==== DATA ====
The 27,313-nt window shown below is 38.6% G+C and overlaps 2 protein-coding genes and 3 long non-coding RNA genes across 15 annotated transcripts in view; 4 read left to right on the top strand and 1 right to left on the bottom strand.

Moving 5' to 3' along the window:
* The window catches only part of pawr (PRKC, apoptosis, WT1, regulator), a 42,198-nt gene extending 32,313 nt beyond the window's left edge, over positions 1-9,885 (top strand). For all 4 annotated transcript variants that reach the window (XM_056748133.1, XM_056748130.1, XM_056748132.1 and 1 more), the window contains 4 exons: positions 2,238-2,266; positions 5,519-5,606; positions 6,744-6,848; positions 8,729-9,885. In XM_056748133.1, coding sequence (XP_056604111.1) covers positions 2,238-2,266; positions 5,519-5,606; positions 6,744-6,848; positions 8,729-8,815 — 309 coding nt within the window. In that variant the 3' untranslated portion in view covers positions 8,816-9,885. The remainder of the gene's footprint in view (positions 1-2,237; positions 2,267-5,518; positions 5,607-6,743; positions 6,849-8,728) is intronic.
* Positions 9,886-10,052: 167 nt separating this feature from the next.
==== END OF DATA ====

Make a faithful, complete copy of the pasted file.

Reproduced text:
The 27,313-nt window shown below is 38.6% G+C and overlaps 2 protein-coding genes and 3 long non-coding RNA genes across 15 annotated transcripts in view; 4 read left to right on the top strand and 1 right to left on the bottom strand.

Moving 5' to 3' along the window:
* The window catches only part of pawr (PRKC, apoptosis, WT1, regulator), a 42,198-nt gene extending 32,313 nt beyond the window's left edge, over positions 1-9,885 (top strand). For all 4 annotated transcript variants that reach the window (XM_056748133.1, XM_056748130.1, XM_056748132.1 and 1 more), the window contains 4 exons: positions 2,238-2,266; positions 5,519-5,606; positions 6,744-6,848; positions 8,729-9,885. In XM_056748133.1, coding sequence (XP_056604111.1) covers positions 2,238-2,266; positions 5,519-5,606; positions 6,744-6,848; positions 8,729-8,815 — 309 coding nt within the window. In that variant the 3' untranslated portion in view covers positions 8,816-9,885. The remainder of the gene's footprint in view (positions 1-2,237; positions 2,267-5,518; positions 5,607-6,743; positions 6,849-8,728) is intronic.
* Positions 9,886-10,052: 167 nt separating this feature from the next.